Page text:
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Aftermath
00000173-d94c-dc06-a17f-ddddb4e60000The grief and mourning continue for the 17 students and staff killed on the afternoon of Feb. 14 during a mass shooting at Marjory Stoneman Douglas High School in Parkland. But something else is happening among the anguish of the interrupted lives of the victims and survivors. Out of the agony, activism has emerged and students from across South Florida are speaking out together asking for stricter gun controls.Here's a list of grief counseling resources available for the community

South Floridians Honor El Paso and Dayton Victims, Protest Gun Violence

Over 50 South Florida residents gathered Tuesday evening at the Freedom Tower to honor the victims of mass shootings in El Paso, TX and Dayton, OH and protest the lack of legislative change on the local and national level. 

The two mass shootings, in less than 13 hours, shook the nation and South Florida, who's still grappling with its own tragedy at the Marjory Stoneman Douglas High School in Parkland.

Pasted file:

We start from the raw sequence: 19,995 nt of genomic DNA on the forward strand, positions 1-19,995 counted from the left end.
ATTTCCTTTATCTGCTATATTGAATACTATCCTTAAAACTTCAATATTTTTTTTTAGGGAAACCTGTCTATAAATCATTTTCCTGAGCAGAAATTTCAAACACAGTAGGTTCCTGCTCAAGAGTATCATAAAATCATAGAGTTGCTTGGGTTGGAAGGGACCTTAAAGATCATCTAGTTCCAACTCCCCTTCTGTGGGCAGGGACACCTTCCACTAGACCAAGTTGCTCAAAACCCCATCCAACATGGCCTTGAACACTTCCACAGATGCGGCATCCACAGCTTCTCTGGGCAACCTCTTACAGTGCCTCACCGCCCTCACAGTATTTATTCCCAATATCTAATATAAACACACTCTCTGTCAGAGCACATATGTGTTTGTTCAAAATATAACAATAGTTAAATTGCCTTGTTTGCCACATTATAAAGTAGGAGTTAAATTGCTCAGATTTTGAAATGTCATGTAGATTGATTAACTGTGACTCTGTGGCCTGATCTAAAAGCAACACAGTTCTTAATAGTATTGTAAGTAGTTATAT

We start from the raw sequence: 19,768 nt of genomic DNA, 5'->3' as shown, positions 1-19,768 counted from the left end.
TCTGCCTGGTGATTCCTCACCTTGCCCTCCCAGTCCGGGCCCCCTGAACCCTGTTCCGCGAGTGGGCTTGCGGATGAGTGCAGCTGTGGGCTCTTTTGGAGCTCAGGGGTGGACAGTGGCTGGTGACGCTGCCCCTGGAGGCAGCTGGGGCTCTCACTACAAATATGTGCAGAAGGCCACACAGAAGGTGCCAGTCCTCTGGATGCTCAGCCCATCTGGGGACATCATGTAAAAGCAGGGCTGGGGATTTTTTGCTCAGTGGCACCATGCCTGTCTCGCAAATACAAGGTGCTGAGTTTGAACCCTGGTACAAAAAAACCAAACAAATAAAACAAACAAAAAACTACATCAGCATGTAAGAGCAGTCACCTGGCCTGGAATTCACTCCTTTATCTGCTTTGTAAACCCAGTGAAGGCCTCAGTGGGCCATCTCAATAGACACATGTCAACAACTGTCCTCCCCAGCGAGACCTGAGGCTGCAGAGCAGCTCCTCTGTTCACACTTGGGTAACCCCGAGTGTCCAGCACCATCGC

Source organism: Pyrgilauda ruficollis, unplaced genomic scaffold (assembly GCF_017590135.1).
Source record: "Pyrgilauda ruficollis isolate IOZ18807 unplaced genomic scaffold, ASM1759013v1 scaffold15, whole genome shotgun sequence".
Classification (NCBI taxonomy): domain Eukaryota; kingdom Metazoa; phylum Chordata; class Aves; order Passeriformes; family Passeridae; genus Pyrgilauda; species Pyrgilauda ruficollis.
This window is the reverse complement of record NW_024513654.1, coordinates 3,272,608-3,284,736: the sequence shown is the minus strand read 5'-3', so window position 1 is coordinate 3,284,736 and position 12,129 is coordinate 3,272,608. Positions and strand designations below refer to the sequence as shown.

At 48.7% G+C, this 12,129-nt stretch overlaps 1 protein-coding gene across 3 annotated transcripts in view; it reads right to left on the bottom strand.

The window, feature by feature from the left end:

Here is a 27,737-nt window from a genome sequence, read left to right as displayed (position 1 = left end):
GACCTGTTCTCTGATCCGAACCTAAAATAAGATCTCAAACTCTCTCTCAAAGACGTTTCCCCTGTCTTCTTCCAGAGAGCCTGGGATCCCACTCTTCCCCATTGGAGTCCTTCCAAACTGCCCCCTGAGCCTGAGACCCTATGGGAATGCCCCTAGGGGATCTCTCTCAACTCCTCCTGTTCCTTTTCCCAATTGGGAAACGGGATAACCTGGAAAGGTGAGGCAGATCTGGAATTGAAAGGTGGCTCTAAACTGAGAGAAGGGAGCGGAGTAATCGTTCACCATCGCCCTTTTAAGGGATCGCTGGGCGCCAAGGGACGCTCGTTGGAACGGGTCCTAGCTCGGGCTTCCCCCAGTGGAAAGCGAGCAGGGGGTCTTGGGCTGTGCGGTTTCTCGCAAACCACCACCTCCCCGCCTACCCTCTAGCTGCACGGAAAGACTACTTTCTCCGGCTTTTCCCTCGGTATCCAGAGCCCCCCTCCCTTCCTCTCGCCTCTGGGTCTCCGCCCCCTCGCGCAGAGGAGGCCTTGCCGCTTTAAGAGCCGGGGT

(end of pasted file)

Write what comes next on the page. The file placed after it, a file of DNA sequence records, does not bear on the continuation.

"Here we are again, saying enough—ya basta!—this is outrageous. What is it going to take? What is it going to take?," chanted the protestors at several points. 

 

  

Among the participants were Miami-Dade County Commissioner Eileen Higgins and state senators Jose Javier Rodríguez and Annette Tadeo. Local chapters of organizations like Moms Demand Action and Students Demand Action were also represented. 

MariaVictoria Chacón-Briceño is 18-years-old and a volunteer with Students Demand Action. She decided to become an activist after the Parkland shooting and has been disappointed with what she perceives to be inactions from lawmakers. 

“What I want to see is politicians to step forward, be brave, let go of the corrupt money and pass policies like universal background checks and red flag laws," said Chacón-Briceño. "If there is no change, I as an 18-year-old, next year, will be voting them out alongside all of my students, so it will be on our hands to correct this.”

The names of the victims from the shootings in El Paso and Dayton this weekend were read aloud followed by a moment of silence. The reader paused several times as she—and others—tried to contain the tears.

 

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Credit Sophia Cai / WLRN News
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WLRN News
"Basta ya!," chanted the participants while asking for concrete measures from their legislators to stop mass shootings in the U.S.